4. Jess says:

    My new moved in a month ago, she had a bladder infection which is gone now. After that she was so itchy, so I treated her for fleas, the place I put the flea medication she scratched and now its a big open sore. I dont.know what to do. The vet is so incredibly expensive.

    • Sean says:

      Hi Jess, that sounds so terrible, poor thing! The same exact thing happened to my Zoe kitty with the spot-on treatment – her hair fell out and she scratched it raw. The hair never really regrew completely there.
      One idea would be to try a “cone of shame” and apply a triple antibiotic ointment daily to control infection. Some antibiotic ointments have pain relief built in which may help the itching. Also consider trying a flea collar next time instead of the spot-on treatment. These are all just ideas – no replacement for proper diagnosis from your veterinarian. -Sean & The Missing Link

      • Sean says:

        *Also, get a regular shampoo labeled for cats and wash her whole coat to get rid of anything on her coat that is still aggravating it. Not a flea shampoo, but it’s critical that it’s labeled for cats because they are so sensitive.

  5. Jess says:

    *cat Also she has pooped a couple times outside her litter box, I dont lnow what to do. I am giving her benedryl for itching but its so hard to get meds down her. Please help!!!!

    • Sean says:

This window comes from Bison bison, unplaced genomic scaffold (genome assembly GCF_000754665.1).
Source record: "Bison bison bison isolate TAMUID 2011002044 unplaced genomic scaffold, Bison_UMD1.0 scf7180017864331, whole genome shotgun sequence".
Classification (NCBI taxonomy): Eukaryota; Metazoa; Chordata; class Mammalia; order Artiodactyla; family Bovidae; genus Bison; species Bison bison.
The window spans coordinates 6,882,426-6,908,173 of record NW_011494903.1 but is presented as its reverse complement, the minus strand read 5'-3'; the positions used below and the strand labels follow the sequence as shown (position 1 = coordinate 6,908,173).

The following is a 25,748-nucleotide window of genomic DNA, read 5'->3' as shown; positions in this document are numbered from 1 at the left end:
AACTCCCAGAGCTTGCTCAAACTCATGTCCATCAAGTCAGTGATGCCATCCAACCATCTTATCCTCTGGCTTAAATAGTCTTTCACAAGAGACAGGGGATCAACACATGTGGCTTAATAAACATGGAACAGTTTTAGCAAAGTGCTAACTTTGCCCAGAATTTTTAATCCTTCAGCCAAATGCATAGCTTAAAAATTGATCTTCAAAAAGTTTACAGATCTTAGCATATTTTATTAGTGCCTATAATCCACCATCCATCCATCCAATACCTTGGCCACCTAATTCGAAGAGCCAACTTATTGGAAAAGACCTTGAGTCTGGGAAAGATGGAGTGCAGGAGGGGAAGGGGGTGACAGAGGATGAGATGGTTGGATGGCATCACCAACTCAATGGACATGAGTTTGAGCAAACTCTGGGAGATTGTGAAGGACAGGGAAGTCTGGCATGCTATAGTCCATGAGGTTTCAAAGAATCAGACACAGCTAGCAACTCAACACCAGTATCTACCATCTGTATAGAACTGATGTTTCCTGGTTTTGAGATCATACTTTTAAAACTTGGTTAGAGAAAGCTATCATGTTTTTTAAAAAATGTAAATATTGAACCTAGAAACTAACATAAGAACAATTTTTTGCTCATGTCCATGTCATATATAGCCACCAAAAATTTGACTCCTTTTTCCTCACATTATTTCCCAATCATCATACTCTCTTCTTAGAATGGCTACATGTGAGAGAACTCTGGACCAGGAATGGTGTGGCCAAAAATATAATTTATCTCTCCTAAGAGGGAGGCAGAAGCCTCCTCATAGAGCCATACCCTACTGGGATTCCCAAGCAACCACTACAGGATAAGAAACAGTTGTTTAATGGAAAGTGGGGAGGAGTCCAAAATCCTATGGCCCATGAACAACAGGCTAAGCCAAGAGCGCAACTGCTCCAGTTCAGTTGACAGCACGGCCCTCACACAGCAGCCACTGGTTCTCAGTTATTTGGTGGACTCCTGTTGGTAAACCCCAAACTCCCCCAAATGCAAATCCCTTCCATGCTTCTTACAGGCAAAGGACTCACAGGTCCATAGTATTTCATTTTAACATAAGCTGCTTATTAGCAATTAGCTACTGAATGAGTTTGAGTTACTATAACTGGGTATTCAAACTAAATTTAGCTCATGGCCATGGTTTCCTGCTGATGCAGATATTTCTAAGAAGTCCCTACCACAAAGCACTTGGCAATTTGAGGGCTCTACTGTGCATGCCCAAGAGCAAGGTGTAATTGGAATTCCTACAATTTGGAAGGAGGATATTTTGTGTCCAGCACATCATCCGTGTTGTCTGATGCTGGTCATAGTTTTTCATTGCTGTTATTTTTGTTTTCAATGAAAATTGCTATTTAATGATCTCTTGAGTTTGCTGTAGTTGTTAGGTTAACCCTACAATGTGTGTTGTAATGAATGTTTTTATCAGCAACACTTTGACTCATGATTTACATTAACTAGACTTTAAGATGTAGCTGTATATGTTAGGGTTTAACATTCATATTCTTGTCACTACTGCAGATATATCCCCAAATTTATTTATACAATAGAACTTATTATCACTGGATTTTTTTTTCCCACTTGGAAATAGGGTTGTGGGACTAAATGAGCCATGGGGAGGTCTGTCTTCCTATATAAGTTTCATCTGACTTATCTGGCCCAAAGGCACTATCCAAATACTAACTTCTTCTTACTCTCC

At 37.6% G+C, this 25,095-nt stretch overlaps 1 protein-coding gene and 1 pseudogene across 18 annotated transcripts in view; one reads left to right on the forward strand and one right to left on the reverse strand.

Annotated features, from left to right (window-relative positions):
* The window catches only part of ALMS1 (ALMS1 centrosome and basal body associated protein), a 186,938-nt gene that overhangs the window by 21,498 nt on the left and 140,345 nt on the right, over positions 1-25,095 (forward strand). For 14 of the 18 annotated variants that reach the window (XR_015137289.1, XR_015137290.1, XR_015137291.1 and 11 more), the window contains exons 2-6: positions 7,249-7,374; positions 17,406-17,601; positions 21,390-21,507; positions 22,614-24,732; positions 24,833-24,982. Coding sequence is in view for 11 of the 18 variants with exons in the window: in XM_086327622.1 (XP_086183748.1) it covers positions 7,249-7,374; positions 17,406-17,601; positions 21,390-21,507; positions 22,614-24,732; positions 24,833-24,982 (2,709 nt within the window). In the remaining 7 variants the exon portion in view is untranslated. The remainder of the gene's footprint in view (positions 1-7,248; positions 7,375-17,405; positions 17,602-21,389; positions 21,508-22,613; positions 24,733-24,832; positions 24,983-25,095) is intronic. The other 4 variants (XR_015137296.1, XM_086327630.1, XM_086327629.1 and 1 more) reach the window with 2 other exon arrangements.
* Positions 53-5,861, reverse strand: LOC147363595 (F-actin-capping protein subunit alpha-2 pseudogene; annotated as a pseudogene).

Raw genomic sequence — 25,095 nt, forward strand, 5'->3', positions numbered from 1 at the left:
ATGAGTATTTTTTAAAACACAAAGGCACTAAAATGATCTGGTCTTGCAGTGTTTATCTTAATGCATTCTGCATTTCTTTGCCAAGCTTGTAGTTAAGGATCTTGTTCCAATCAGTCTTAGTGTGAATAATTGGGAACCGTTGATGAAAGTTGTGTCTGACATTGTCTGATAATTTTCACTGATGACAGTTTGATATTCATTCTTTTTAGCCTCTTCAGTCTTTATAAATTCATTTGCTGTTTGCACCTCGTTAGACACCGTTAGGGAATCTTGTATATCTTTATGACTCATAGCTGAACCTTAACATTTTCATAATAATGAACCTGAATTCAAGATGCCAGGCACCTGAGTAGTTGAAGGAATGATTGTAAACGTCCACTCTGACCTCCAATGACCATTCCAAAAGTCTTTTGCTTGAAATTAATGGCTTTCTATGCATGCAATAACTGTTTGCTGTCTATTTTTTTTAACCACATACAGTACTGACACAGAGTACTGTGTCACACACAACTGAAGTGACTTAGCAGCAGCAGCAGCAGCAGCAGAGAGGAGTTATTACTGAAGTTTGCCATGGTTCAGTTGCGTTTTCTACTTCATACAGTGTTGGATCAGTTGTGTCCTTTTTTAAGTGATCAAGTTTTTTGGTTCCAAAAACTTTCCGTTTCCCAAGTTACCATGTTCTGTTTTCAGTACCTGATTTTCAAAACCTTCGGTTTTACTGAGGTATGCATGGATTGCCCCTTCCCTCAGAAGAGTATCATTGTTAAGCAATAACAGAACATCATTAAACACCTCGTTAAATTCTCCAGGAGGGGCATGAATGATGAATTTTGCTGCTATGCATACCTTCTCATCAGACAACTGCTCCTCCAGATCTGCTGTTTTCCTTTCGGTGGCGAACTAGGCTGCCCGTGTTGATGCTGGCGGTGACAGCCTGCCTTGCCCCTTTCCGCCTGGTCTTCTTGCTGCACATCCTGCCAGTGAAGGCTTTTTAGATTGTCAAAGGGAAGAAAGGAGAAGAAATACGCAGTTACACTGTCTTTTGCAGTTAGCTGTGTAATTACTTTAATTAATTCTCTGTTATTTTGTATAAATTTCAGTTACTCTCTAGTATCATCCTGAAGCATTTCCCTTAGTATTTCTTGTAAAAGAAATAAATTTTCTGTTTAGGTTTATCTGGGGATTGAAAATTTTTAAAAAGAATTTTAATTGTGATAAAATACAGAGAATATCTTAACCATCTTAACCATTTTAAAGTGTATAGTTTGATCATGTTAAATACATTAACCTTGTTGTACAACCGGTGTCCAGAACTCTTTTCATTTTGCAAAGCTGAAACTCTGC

Ugh, so frustrating! She’s in distress is likely why she went outside the litter box. You can sometimes also use the 24 allergy stuff, though it’s not any easier to get down! Watch your fingers.

  6. Pam says:

    I have been told that if your cat goes outside the litter box they could be experiencing some discomfort. It would be beneficial to take kitty to vet.Some will work with you, ie treatment for symptoms without expensive tests. But, you must realize it still may or may not be the right cure .

  7. Hannah says:

    Hello there! My cat, Gracie has been experiencing some awful itching and licking all over. Typically she itches all night. She doesn’t have any fleas, mites or dandruff. She sleeps all day and only wakes up for food. We have introduced her to our new rescue (a dog). But she hasn’t had to much anxiety around him. We’ve given her a bath, changed our bedding and switched up her food. She has lost some fur around her ears, but that’s manly from the itching. Please help me figure out the problem with my poor cat!

    • Sean says:

      Hi Hannah, she sounds miserable, poor little kitty! Barring any other overriding medical condition found by your vet, the allergen path is a smart place to start. It will take some experimentation. You’ve ruled out fleas which is a very common cause of itching. When you changed foods, did you try one that eliminates the common proteins? You can get foods made from “novel” proteins like duck or venison from your veterinarian. You can also sometimes find regular store brands that use novel proteins such as the Natural Balance L.I.D. line. Itchy skin caused by an allergy to a common protein is very common, and the allergy can develop later in life. Make sure she isn’t getting any common proteins from treats or other places or it will affect your test. If a new food with novel protein works, you may see her stop scratching and start to heal up within 1-2 weeks. To help support her immune system and get her back to normal, we suggest adding our Pet Kelp Feline formula. We will be puling for her recovery!! -Team TML